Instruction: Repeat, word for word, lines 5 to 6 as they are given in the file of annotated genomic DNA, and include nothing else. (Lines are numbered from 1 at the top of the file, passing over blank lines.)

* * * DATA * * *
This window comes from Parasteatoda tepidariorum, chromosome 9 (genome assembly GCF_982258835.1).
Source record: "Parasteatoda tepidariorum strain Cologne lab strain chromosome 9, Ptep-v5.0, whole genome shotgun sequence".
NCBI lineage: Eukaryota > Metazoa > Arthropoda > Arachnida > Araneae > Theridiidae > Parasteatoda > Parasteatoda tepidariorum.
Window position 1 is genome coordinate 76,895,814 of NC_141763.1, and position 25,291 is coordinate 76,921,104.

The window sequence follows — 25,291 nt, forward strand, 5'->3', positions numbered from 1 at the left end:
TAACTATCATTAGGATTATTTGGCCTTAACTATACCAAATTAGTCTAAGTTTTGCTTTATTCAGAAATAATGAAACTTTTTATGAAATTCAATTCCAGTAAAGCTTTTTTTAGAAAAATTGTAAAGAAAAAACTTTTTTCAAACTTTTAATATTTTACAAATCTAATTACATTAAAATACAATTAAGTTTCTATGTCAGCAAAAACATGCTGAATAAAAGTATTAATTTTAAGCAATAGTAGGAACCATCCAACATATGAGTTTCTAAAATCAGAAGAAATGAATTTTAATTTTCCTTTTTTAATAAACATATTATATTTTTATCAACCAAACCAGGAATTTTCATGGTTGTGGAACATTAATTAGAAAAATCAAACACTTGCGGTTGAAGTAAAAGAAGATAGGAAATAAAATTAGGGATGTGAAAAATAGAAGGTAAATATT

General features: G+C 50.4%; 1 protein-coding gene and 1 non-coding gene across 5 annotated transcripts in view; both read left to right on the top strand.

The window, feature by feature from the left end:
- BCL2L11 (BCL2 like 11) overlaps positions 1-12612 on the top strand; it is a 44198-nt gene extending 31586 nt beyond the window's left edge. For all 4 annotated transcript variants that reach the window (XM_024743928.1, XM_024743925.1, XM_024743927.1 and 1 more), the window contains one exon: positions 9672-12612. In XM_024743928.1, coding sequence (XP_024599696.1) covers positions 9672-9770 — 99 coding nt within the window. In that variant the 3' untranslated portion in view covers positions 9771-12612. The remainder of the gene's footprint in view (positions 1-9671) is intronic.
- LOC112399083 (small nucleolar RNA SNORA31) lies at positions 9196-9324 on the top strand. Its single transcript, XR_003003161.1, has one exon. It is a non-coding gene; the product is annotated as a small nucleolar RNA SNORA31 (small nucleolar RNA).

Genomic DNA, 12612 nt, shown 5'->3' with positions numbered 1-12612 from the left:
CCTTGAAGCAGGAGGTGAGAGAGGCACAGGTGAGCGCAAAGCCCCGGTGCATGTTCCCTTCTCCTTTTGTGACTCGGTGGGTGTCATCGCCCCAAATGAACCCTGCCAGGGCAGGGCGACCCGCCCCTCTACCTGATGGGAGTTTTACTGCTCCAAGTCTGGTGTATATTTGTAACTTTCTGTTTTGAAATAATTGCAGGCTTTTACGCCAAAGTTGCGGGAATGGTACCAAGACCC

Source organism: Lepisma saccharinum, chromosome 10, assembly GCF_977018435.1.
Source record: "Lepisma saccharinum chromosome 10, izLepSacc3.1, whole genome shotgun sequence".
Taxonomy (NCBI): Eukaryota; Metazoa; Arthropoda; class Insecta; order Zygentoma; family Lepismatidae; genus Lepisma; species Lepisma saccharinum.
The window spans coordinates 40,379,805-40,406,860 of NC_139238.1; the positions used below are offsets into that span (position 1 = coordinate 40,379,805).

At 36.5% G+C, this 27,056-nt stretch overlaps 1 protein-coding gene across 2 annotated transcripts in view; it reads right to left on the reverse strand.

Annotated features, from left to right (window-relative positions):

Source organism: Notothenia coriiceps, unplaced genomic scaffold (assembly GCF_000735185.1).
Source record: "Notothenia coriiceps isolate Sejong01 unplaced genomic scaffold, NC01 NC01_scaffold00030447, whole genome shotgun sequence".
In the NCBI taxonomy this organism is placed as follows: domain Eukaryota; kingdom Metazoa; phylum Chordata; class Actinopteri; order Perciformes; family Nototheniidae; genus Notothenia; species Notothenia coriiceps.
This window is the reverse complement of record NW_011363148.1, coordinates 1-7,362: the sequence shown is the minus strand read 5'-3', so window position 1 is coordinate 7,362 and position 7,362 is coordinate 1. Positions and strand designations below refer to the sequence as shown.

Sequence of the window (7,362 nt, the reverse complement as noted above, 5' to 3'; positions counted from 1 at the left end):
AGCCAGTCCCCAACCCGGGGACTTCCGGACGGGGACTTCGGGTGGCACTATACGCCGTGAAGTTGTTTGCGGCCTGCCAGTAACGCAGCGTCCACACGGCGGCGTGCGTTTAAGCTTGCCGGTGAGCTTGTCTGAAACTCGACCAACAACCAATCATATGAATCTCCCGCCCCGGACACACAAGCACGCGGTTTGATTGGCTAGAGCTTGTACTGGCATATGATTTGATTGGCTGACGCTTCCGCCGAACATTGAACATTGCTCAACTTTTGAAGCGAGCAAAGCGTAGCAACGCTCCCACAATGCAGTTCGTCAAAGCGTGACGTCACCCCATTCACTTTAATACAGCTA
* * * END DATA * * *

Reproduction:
The window sequence follows — 25,291 nt, forward strand, 5'->3', positions numbered from 1 at the left end:
TAACTATCATTAGGATTATTTGGCCTTAACTATACCAAATTAGTCTAAGTTTTGCTTTATTCAGAAATAATGAAACTTTTTATGAAATTCAATTCCAGTAAAGCTTTTTTTAGAAAAATTGTAAAGAAAAAACTTTTTTCAAACTTTTAATATTTTACAAATCTAATTACATTAAAATACAATTAAGTTTCTATGTCAGCAAAAACATGCTGAATAAAAGTATTAATTTTAAGCAATAGTAGGAACCATCCAACATATGAGTTTCTAAAATCAGAAGAAATGAATTTTAATTTTCCTTTTTTAATAAACATATTATATTTTTATCAACCAAACCAGGAATTTTCATGGTTGTGGAACATTAATTAGAAAAATCAAACACTTGCGGTTGAAGTAAAAGAAGATAGGAAATAAAATTAGGGATGTGAAAAATAGAAGGTAAATATT